Archive for the ‘February 1’ Category

Devotion for Monday and Tuesday After the Fourth Sunday After the Epiphany, Year C (ELCA Daily Lectionary)   1 comment

Elisha Refusing the Gifts of Naaman--de Grebber

Above:  Elisha Refusing the Gifts of Naaman, by Pieter de Grebber

Image in the Public Domain

Divine Mercy and Wisdom

JANUARY 31, 2022

FEBRUARY 1, 2022

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The Collect:

Almighty and ever-living God,

increase in us the gifts of faith, hope, and love;

and that we may obtain what you promise,

make us love what you command,

through your Son, Jesus Christ, our Savior and Lord.  Amen.

Evangelical Lutheran Worship (2006), page 23

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The Assigned Readings:

1 Kings 17:8-16 (Monday)

2 Kings 5:1-14 (Tuesday)

Psalm 56 (Both Days)

1 Corinthians 2:6-16 (Monday)

1 Corinthians 14:13-25 (Tuesday)

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I praise God for his promises,

I trust in him and have no fear;

what can man do to me?

–Psalm 56:11, The Psalms Introduced and Newly Translated for Today’s Readers (1989), by Harry Mowvley

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One can perceive divine wisdom only via God.  Such wisdom, which is for the building up of community (faith and otherwise) and not of self at the expense of others, is frequently counter-cultural.  We who claim to follow God should be careful to avoid the opposite fallacies of complete accommodation to social norms and of serial contrarian tendencies.  Letting go of proper standards is at least as bad as distrusting everything “worldly,” much of which is positive or morally neutral.

The narrative pericopes from the Hebrew Bible for these days tell of God extending mercy to people via people.  In one account the conduit is the prophet Elijah, who helps an impoverished widow of Zarephath.  In the other story a captive Hebrew servant girl suggests that her Aramean master, Naaman, a military commander, visit the prophet Elisha for a cure for his skin disease.  Naaman is surprised to learn that the remedy is to bathe in the humble River Jordan seven times.  Divine help comes in unexpected forms sometimes.  Having a receptive frame of mind–perhaps via divine wisdom–is crucial to recognizing God’s frequently surprising methods.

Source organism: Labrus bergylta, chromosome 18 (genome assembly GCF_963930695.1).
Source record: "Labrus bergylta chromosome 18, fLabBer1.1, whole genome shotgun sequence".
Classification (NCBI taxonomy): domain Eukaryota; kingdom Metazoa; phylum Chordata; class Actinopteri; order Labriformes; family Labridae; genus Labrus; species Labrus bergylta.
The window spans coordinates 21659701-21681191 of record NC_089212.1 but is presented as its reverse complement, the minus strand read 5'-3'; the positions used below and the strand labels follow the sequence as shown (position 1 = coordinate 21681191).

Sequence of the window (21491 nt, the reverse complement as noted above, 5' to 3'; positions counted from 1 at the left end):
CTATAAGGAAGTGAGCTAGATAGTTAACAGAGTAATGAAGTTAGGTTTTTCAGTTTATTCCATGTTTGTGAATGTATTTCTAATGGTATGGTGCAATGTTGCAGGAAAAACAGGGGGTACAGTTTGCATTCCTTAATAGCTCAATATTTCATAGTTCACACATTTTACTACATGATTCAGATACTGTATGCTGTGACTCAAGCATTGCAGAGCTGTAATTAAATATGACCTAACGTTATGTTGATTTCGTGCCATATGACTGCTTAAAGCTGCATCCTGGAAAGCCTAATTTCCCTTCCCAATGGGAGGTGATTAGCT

I have never had a miraculously refilling jar of flour or jug of oil, but I have known the considerably mundane and extravagant mercies of God in circumstances ranging from the happy to the traumatic.  Either God’s mercies have been greater in proportion to my sometimes difficult circumstances or my perception was proportionately greater and divine mercies have been equally extravagant across time.  Was the light bulb brighter or did I notice it more because the light outdoors became dimmer?  I do not know, and perhaps the answer to that question does not matter.  Recognizing divine mercy and wisdom then acting accordingly does matter, however.

KENNETH RANDOLPH TAYLOR

OCTOBER 5, 2015 COMMON ERA

THE FEAST OF DAVID NITSCHMANN, SR., “FATHER NITSCHMANN,” MORAVIAN MISSIONARY; MELCHIOR NITSCHMANN, MORAVIAN MISSIONARY AND MARTYR; JOHANN NITSCHMANN, JR., MORAVIAN MISSIONARY AND BISHOP; ANNA NITSCHMANN, MORAVIAN ELDRESS; AND DAVID NITSCHMANN, MISSIONARY AND FIRST BISHOP OF THE RENEWED MORAVIAN CHURCH

THE FEAST OF BRADFORD TORREY, U.S. ORNITHOLOGIST AND HYMN WRITER

THE FEAST OF HARRY EMERSON FOSDICK, NORTHERN BAPTIST PASTOR AND OPPONENT OF FUNDAMENTALISM

THE FEAST OF THE INAUGURATION OF THE UNITED REFORMED CHURCH, 1972

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https://blogatheologica.wordpress.com/2015/10/05/divine-mercy-and-wisdom/

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Devotion for Monday and Tuesday After the Fourth Sunday After the Epiphany, Year B (ELCA Daily Lectionary)   1 comment

St. Lawrence of Rome

Above:  St. Laurence of Rome

Image in the Public Domain

Godly Inclusion and Social Justice

FEBRUARY 1 and 2, 2021

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The Collect:

Compassionate God, you gather the whole universe into your radiant presence

and continually reveal your Son as our Savior.

Bring wholeness to all that is broken and speak truth to us in our confusion,

that all creation will see and know your Son,

Jesus Christ, our Savior and Lord.  Amen.

Evangelical Lutheran Worship (2006), page 23

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The Assigned Readings:

Numbers 22:1-21 (Monday)

Numbers 22:22-28 (Tuesday)

Psalm 35:1-10 (Both Days)